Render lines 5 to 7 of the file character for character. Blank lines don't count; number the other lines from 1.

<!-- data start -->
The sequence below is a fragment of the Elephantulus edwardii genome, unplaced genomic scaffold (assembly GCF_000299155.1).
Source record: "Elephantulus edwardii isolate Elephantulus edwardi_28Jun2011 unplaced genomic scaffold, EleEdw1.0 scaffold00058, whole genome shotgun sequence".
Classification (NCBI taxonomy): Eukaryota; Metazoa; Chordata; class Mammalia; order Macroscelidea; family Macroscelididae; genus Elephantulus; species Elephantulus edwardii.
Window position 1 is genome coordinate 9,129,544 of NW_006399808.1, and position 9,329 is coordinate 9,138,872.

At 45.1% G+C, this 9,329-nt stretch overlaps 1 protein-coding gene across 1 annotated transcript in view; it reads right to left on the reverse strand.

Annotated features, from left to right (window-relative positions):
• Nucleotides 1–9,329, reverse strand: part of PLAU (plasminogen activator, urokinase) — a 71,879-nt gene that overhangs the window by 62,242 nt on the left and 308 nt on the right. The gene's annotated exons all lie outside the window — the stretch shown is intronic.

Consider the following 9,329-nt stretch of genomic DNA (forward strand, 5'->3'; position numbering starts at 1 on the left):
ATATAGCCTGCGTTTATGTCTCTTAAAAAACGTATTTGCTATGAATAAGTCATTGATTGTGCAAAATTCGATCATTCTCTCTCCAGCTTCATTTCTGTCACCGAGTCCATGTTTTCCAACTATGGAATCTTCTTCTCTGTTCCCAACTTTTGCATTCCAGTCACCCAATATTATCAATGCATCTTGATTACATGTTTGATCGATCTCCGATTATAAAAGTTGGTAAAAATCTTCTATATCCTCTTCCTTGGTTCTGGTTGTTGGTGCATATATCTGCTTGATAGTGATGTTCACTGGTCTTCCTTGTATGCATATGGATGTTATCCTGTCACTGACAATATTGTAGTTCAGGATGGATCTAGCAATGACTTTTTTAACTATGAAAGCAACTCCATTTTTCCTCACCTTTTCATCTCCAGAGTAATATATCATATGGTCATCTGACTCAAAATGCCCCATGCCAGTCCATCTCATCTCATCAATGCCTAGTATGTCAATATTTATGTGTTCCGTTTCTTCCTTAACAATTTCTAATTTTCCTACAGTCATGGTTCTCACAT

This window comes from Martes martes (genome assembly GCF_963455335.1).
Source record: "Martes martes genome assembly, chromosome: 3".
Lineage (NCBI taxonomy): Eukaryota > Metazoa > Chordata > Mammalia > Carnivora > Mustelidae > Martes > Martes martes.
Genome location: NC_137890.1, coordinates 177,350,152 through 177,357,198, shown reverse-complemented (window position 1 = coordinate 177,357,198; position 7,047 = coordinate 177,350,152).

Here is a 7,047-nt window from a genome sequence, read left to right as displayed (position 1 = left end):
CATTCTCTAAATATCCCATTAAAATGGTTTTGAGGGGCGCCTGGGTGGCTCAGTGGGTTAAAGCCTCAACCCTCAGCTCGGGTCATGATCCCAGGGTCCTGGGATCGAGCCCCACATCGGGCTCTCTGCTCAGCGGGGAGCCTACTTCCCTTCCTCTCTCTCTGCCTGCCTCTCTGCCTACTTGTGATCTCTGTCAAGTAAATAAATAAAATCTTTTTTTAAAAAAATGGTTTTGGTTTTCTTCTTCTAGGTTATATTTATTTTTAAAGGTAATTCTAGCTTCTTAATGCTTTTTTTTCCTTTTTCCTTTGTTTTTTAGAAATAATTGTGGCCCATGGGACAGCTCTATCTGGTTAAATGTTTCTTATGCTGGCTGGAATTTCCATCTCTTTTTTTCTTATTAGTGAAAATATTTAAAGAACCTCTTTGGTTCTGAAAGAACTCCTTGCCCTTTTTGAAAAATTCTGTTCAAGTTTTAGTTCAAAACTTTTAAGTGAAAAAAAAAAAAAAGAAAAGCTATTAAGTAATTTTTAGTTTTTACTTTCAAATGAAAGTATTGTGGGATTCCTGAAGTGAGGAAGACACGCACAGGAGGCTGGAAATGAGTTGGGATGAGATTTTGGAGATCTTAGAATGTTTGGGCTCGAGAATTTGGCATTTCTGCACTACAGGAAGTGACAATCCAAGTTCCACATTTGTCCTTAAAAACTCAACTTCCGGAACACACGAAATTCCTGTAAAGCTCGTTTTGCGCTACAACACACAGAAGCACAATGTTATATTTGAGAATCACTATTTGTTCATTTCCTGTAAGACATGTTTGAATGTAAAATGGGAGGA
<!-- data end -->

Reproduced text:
At 45.1% G+C, this 9,329-nt stretch overlaps 1 protein-coding gene across 1 annotated transcript in view; it reads right to left on the reverse strand.

Annotated features, from left to right (window-relative positions):
• Nucleotides 1–9,329, reverse strand: part of PLAU (plasminogen activator, urokinase) — a 71,879-nt gene that overhangs the window by 62,242 nt on the left and 308 nt on the right. The gene's annotated exons all lie outside the window — the stretch shown is intronic.